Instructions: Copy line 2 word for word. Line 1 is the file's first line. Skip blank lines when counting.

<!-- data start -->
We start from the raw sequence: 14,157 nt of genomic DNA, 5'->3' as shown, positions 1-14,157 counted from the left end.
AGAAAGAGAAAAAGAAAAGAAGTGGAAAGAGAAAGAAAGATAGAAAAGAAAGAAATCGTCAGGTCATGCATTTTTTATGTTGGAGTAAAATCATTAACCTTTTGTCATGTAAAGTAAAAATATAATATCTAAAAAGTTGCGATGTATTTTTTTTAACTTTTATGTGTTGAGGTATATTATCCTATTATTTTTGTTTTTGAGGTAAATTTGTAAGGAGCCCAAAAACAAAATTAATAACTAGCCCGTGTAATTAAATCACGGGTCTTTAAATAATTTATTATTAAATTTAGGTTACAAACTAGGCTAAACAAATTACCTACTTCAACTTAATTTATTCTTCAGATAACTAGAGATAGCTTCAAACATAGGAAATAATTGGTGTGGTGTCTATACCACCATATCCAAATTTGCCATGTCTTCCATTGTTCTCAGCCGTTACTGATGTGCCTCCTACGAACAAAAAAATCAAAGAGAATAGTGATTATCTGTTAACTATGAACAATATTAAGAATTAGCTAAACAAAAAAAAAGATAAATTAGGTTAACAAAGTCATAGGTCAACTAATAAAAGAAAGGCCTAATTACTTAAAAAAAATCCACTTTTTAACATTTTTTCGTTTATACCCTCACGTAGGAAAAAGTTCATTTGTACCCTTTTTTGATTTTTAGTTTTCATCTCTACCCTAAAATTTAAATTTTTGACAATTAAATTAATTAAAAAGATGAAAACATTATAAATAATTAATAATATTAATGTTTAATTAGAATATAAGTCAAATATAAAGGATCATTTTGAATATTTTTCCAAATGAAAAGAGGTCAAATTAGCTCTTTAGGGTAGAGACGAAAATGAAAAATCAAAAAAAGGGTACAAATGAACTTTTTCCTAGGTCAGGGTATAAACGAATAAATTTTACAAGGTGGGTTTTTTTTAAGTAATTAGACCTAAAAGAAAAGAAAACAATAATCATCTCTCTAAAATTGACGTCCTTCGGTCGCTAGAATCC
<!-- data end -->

AGAAAGAGAAAAAGAAAAGAAGTGGAAAGAGAAAGAAAGATAGAAAAGAAAGAAATCGTCAGGTCATGCATTTTTTATGTTGGAGTAAAATCATTAACCTTTTGTCATGTAAAGTAAAAATATAATATCTAAAAAGTTGCGATGTATTTTTTTTAACTTTTATGTGTTGAGGTATATTATCCTATTATTTTTGTTTTTGAGGTAAATTTGTAAGGAGCCCAAAAACAAAATTAATAACTAGCCCGTGTAATTAAATCACGGGTCTTTAAATAATTTATTATTAAATTTAGGTTACAAACTAGGCTAAACAAATTACCTACTTCAACTTAATTTATTCTTCAGATAACTAGAGATAGCTTCAAACATAGGAAATAATTGGTGTGGTGTCTATACCACCATATCCAAATTTGCCATGTCTTCCATTGTTCTCAGCCGTTACTGATGTGCCTCCTACGAACAAAAAAATCAAAGAGAATAGTGATTATCTGTTAACTATGAACAATATTAAGAATTAGCTAAACAAAAAAAAAGATAAATTAGGTTAACAAAGTCATAGGTCAACTAATAAAAGAAAGGCCTAATTACTTAAAAAAAATCCACTTTTTAACATTTTTTCGTTTATACCCTCACGTAGGAAAAAGTTCATTTGTACCCTTTTTTGATTTTTAGTTTTCATCTCTACCCTAAAATTTAAATTTTTGACAATTAAATTAATTAAAAAGATGAAAACATTATAAATAATTAATAATATTAATGTTTAATTAGAATATAAGTCAAATATAAAGGATCATTTTGAATATTTTTCCAAATGAAAAGAGGTCAAATTAGCTCTTTAGGGTAGAGACGAAAATGAAAAATCAAAAAAAGGGTACAAATGAACTTTTTCCTAGGTCAGGGTATAAACGAATAAATTTTACAAGGTGGGTTTTTTTTAAGTAATTAGACCTAAAAGAAAAGAAAACAATAATCATCTCTCTAAAATTGACGTCCTTCGGTCGCTAGAATCC